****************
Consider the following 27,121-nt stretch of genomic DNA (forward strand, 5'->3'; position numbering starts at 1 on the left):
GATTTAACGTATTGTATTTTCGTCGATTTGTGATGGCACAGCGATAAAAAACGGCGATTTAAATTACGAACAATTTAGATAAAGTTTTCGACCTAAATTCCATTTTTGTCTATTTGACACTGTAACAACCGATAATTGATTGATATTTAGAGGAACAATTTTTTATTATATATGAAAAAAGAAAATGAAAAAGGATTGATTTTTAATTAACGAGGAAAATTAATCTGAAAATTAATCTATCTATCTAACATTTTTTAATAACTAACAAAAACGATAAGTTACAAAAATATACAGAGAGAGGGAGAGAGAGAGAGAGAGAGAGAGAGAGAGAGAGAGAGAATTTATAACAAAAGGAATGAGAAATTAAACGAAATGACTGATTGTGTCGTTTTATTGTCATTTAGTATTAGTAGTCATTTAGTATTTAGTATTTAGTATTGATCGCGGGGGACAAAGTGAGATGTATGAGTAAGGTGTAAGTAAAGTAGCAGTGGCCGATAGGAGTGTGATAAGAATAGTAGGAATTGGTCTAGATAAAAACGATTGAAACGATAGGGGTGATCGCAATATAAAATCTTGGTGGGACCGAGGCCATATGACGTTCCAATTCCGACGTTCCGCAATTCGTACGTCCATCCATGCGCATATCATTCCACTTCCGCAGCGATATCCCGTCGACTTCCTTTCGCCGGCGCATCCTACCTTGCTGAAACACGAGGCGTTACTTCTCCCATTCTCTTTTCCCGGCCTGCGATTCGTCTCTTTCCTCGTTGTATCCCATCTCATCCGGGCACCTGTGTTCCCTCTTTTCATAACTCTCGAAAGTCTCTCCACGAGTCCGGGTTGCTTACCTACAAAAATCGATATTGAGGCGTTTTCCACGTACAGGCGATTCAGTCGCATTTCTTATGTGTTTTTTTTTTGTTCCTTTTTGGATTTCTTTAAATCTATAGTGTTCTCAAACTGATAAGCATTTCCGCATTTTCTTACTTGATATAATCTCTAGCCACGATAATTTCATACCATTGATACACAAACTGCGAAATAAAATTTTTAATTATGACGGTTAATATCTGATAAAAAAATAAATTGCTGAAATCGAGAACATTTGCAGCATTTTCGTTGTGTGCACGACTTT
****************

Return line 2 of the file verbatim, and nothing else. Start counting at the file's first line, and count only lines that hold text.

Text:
GATTTAACGTATTGTATTTTCGTCGATTTGTGATGGCACAGCGATAAAAAACGGCGATTTAAATTACGAACAATTTAGATAAAGTTTTCGACCTAAATTCCATTTTTGTCTATTTGACACTGTAACAACCGATAATTGATTGATATTTAGAGGAACAATTTTTTATTATATATGAAAAAAGAAAATGAAAAAGGATTGATTTTTAATTAACGAGGAAAATTAATCTGAAAATTAATCTATCTATCTAACATTTTTTAATAACTAACAAAAACGATAAGTTACAAAAATATACAGAGAGAGGGAGAGAGAGAGAGAGAGAGAGAGAGAGAGAGAGAGAGAATTTATAACAAAAGGAATGAGAAATTAAACGAAATGACTGATTGTGTCGTTTTATTGTCATTTAGTATTAGTAGTCATTTAGTATTTAGTATTTAGTATTGATCGCGGGGGACAAAGTGAGATGTATGAGTAAGGTGTAAGTAAAGTAGCAGTGGCCGATAGGAGTGTGATAAGAATAGTAGGAATTGGTCTAGATAAAAACGATTGAAACGATAGGGGTGATCGCAATATAAAATCTTGGTGGGACCGAGGCCATATGACGTTCCAATTCCGACGTTCCGCAATTCGTACGTCCATCCATGCGCATATCATTCCACTTCCGCAGCGATATCCCGTCGACTTCCTTTCGCCGGCGCATCCTACCTTGCTGAAACACGAGGCGTTACTTCTCCCATTCTCTTTTCCCGGCCTGCGATTCGTCTCTTTCCTCGTTGTATCCCATCTCATCCGGGCACCTGTGTTCCCTCTTTTCATAACTCTCGAAAGTCTCTCCACGAGTCCGGGTTGCTTACCTACAAAAATCGATATTGAGGCGTTTTCCACGTACAGGCGATTCAGTCGCATTTCTTATGTGTTTTTTTTTTGTTCCTTTTTGGATTTCTTTAAATCTATAGTGTTCTCAAACTGATAAGCATTTCCGCATTTTCTTACTTGATATAATCTCTAGCCACGATAATTTCATACCATTGATACACAAACTGCGAAATAAAATTTTTAATTATGACGGTTAATATCTGATAAAAAAATAAATTGCTGAAATCGAGAACATTTGCAGCATTTTCGTTGTGTGCACGACTTT